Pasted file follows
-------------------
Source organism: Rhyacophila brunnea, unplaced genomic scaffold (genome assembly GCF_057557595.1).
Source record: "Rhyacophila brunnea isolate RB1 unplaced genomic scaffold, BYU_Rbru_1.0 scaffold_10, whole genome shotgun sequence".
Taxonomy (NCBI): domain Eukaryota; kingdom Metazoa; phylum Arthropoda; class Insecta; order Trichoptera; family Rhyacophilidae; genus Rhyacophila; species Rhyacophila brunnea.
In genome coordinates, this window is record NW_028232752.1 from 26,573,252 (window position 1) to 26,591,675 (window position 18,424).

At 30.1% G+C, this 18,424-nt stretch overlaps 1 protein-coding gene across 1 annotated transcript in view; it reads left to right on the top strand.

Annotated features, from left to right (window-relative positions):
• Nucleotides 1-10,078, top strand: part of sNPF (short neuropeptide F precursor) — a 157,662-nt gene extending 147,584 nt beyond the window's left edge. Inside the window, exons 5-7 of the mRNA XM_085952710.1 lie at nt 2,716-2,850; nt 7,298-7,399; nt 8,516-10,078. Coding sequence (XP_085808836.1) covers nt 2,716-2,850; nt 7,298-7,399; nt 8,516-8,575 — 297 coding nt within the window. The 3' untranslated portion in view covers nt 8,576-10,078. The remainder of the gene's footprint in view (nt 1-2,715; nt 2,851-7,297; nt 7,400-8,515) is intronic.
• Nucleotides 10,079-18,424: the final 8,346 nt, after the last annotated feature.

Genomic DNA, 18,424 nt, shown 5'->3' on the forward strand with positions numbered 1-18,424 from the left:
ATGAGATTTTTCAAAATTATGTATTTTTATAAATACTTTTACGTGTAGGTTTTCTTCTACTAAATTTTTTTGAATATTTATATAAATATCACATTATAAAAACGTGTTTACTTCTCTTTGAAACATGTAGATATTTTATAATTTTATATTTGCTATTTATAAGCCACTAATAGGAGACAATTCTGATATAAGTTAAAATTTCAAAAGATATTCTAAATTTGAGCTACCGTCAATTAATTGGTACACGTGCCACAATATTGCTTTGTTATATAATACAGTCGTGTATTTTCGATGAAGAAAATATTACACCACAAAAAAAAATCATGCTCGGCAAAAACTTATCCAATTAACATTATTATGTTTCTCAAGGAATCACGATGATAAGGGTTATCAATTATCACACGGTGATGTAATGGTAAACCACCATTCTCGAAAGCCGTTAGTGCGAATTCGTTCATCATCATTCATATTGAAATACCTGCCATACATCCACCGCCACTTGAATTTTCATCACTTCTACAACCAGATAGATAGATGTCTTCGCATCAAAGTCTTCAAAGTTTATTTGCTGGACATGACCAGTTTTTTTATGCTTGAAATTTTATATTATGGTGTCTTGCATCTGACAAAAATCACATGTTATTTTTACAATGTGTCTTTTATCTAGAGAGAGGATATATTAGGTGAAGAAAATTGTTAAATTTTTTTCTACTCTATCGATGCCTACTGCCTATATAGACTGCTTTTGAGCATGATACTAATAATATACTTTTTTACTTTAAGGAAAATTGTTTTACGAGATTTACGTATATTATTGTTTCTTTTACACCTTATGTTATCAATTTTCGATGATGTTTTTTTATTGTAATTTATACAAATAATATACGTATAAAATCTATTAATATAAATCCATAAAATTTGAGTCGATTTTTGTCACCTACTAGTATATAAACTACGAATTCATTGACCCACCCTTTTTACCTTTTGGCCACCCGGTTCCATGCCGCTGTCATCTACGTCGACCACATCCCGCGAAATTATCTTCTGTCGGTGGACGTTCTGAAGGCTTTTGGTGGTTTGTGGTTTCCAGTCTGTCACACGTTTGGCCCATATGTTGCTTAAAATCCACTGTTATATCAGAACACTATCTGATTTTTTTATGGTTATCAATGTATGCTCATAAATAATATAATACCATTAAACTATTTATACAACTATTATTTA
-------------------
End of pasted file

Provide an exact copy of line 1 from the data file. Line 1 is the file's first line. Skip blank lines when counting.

Source organism: Rhyacophila brunnea, unplaced genomic scaffold (genome assembly GCF_057557595.1).